This article is structured as follows: In Section 2 we shortly highlight both basic structure and properties of statistical boosting algorithms and point to their connections to classical penalization approaches such as the lasso. In Section 3 we focus on new developments regarding variable selection (including exemplary analysis of gene expression data), which can also be combined with boosted functional regression models presented in Section 4. Section 5 focuses on advanced survival models such as joint modelling; in Section 6 we briefly summarize other relevant developments and applications in the framework of statistical boosting.

#### 2. Statistical Boosting

##### 2.1. From Machine Learning to Statistical Models

The original boosting concept by Schapire [15] and Freund [7] emerged from the field of supervised learning where typically a function is trained based on data with known outcome classes or labels to correctly classify new observations. The aim of the boosting concept is to* boost* (i.e., to improve) the accuracy of weak classifiers (i.e., classifiers with poor correct classification rates) by iteratively applying them to reweighted data. Even if these so called* base-learners* individually only slightly outperform random guessing, the ensemble solution can often be boosted to a perfect classification [16].

The introduction of AdaBoost [17] was the breakthrough for boosting in the field of supervised machine learning, allegedly leading Leo Breiman to praise its performance:* Boosting is the best off-the-shelf classifier in the world* [18].

The main target of classical machine learning approaches is predicting observations of the outcome given one or more input variables . The estimation of the prediction rule (also called generalization function) is based on an observed sample . However, the focus is not on quantifying or describing the underlying data generating process, but on predicting for new observations as accurately as possible. As a consequence, many machine learning approaches (also including the original AdaBoost with trees or stumps as base-learners) can be regarded as black box prediction schemes. Although typically yielding accurate predictions [19], they do not offer much insight into the structure of the relationship between explanatory variables and the outcome .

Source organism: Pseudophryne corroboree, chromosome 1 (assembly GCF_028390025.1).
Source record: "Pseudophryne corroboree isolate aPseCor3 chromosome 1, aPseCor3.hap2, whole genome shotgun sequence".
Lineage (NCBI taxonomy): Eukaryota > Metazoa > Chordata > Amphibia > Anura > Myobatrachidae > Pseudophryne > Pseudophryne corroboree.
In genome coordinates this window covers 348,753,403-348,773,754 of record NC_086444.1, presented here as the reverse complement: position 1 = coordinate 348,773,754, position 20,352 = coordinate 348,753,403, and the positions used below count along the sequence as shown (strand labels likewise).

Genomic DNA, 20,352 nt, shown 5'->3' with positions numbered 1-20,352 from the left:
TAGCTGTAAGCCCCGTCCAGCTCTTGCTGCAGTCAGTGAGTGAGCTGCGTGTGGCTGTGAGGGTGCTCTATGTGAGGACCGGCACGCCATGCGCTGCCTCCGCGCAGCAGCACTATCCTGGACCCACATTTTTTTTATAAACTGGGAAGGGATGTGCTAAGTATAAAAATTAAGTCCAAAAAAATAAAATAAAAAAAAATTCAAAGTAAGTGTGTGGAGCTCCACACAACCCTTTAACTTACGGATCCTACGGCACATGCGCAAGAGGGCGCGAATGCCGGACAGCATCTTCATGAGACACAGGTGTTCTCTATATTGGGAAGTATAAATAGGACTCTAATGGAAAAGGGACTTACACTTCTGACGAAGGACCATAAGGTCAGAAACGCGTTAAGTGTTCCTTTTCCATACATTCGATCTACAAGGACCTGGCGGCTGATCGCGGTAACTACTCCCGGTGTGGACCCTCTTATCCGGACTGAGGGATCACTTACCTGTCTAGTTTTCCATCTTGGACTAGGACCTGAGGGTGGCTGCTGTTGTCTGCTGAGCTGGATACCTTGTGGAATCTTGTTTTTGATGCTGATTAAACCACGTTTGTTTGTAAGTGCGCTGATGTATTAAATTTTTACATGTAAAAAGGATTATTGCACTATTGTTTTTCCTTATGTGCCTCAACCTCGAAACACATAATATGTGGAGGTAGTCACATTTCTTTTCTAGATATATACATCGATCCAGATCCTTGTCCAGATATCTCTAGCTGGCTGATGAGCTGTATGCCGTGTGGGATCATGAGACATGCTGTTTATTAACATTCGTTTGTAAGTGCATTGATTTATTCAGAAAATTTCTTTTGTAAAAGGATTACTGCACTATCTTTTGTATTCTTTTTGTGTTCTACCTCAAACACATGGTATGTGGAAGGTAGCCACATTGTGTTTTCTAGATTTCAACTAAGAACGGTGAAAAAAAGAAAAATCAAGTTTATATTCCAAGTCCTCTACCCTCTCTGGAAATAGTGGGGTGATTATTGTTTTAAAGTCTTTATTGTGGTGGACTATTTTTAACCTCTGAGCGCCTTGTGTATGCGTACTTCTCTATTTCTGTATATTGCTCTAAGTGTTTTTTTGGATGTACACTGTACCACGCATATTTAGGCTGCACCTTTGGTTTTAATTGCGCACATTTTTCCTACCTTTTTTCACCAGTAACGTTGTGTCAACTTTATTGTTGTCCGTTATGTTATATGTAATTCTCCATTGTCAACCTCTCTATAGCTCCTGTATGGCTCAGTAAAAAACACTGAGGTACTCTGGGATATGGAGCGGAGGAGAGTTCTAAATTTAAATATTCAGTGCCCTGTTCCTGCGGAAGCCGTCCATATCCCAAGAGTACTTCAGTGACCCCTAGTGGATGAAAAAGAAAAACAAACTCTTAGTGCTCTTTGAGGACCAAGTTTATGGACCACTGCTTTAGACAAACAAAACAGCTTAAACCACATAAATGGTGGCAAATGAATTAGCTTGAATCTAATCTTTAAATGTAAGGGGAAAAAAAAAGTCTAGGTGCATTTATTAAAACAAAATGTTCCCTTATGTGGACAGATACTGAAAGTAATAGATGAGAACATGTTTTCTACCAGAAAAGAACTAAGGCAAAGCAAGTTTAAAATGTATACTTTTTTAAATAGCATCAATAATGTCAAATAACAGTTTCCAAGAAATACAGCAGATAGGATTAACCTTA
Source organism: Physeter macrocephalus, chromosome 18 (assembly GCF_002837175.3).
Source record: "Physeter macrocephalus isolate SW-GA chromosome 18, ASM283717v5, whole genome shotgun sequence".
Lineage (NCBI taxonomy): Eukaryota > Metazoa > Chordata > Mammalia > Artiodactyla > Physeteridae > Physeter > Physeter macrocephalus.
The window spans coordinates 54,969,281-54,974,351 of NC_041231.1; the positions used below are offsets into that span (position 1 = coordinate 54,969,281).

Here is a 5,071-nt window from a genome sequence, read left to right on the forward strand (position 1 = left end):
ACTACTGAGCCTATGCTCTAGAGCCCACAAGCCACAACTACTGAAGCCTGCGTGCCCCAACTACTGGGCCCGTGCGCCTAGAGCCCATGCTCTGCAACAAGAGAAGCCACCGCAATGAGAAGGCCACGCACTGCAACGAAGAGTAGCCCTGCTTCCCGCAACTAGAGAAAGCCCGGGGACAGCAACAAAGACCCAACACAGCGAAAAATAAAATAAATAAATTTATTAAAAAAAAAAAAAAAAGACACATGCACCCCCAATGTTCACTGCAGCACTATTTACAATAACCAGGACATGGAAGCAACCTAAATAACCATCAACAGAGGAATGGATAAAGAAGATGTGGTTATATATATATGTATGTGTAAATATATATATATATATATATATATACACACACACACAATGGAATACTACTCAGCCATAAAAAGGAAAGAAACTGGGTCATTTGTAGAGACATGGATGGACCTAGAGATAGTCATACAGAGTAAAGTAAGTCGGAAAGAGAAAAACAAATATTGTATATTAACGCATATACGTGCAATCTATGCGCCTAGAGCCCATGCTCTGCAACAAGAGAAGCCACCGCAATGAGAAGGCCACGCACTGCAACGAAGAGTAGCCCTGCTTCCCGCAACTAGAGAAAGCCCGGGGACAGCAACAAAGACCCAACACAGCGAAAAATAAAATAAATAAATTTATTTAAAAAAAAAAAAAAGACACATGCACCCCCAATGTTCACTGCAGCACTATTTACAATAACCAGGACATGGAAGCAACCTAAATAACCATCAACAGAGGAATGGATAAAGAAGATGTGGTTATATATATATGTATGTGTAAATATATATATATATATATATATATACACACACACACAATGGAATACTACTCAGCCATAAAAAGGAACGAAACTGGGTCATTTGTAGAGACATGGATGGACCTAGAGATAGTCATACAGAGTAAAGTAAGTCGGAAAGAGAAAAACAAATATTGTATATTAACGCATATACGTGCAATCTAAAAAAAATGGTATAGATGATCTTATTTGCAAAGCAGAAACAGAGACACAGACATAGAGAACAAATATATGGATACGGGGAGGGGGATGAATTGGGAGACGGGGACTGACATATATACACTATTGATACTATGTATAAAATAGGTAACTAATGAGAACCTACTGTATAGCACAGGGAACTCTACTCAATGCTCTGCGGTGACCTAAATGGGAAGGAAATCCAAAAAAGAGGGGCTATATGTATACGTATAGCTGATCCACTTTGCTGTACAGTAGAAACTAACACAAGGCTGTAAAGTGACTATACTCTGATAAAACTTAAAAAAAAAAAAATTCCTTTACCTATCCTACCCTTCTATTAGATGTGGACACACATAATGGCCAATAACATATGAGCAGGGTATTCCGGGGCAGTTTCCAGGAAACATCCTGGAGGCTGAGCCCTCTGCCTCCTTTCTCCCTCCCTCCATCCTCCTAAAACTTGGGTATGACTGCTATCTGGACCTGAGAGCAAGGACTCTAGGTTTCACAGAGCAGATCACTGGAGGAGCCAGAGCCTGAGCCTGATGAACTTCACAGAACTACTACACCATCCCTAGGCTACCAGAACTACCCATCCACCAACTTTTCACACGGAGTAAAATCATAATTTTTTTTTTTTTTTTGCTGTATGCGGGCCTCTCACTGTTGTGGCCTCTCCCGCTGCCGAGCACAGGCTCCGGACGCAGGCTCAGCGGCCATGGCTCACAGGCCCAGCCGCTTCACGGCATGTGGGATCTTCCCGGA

Statistical regression models on the other hand particularly aim at describing and explaining the underlying relationship in a structured way. Not only can the impact of single explanatory variables be quantified in terms of variable importance measures [20, 21], but also the actual effect of these variables is interpretable. The work of Friedman et al. [8, 9] laid the groundwork to understand the concept of boosting from a statistical perspective and to adapt the general idea in order to estimate statistical models.

##### 2.2. General Model Structure

The aim of* statistical boosting* algorithms is to estimate and select the effects in structured additive regression models. The most important model class are generalized additive models (“GAM” [22]), where the conditional distribution of the response variable is assumed to follow an exponential family distribution. The expected response is modelled given the observed value of one or more explanatory variables using a link function as In the typical case of multiple explanatory variables, the function , which is often called additive predictor, consists of the additive effects of the single predictors:where represents a common intercept and the functions , , are the individual effects of the variables . The generic notation may comprise different types of predictor effects such as classical linear effects, , smooth nonlinear effects constructed via regression splines, spatial effects, or random effects of the explanatory variable , to name but a few.

In statistical boosting algorithms, like the two approaches described in the following sections, the different effects are estimated by separate base-learners (*componentwise boosting* [2]). These base-learners are typically the corresponding simple regression-type prediction functions; for a linear effect, the corresponding base-learner would be a simple linear model: .

##### 2.3. The Generic Structure of Statistical Boosting

For a generic overview on the structure of statistical boosting algorithms, see Box 1. The base-learners are applied one by one, and in every iteration only the best performing base-learner is selected to be updated. The final additive model is hence the sum of all selected base-learner fits.